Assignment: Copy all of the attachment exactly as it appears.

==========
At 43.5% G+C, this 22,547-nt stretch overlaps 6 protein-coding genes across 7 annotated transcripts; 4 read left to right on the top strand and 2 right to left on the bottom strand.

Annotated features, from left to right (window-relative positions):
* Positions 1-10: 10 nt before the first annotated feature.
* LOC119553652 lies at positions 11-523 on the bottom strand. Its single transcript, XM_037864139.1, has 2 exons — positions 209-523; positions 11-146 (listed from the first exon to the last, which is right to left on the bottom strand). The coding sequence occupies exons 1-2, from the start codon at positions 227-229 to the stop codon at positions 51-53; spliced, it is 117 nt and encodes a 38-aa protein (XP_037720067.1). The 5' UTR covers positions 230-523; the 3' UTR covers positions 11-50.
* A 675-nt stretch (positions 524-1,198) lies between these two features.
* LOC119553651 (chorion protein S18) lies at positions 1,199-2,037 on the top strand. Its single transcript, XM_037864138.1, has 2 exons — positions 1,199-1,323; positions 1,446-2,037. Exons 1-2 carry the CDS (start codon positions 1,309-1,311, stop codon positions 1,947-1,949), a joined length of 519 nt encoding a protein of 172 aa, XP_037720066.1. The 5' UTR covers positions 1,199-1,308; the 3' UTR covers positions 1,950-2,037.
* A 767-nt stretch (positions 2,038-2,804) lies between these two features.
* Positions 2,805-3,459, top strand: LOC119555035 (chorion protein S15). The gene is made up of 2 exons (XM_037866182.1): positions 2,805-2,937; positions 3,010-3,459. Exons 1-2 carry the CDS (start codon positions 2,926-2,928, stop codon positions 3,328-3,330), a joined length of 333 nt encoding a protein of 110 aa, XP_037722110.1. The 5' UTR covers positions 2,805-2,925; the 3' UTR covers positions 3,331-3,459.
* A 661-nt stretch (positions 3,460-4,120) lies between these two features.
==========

At 43.5% G+C, this 22,547-nt stretch overlaps 6 protein-coding genes across 7 annotated transcripts; 4 read left to right on the top strand and 2 right to left on the bottom strand.

Annotated features, from left to right (window-relative positions):
* Positions 1-10: 10 nt before the first annotated feature.
* LOC119553652 lies at positions 11-523 on the bottom strand. Its single transcript, XM_037864139.1, has 2 exons — positions 209-523; positions 11-146 (listed from the first exon to the last, which is right to left on the bottom strand). The coding sequence occupies exons 1-2, from the start codon at positions 227-229 to the stop codon at positions 51-53; spliced, it is 117 nt and encodes a 38-aa protein (XP_037720067.1). The 5' UTR covers positions 230-523; the 3' UTR covers positions 11-50.
* A 675-nt stretch (positions 524-1,198) lies between these two features.
* LOC119553651 (chorion protein S18) lies at positions 1,199-2,037 on the top strand. Its single transcript, XM_037864138.1, has 2 exons — positions 1,199-1,323; positions 1,446-2,037. Exons 1-2 carry the CDS (start codon positions 1,309-1,311, stop codon positions 1,947-1,949), a joined length of 519 nt encoding a protein of 172 aa, XP_037720066.1. The 5' UTR covers positions 1,199-1,308; the 3' UTR covers positions 1,950-2,037.
* A 767-nt stretch (positions 2,038-2,804) lies between these two features.
* Positions 2,805-3,459, top strand: LOC119555035 (chorion protein S15). The gene is made up of 2 exons (XM_037866182.1): positions 2,805-2,937; positions 3,010-3,459. Exons 1-2 carry the CDS (start codon positions 2,926-2,928, stop codon positions 3,328-3,330), a joined length of 333 nt encoding a protein of 110 aa, XP_037722110.1. The 5' UTR covers positions 2,805-2,925; the 3' UTR covers positions 3,331-3,459.
* A 661-nt stretch (positions 3,460-4,120) lies between these two features.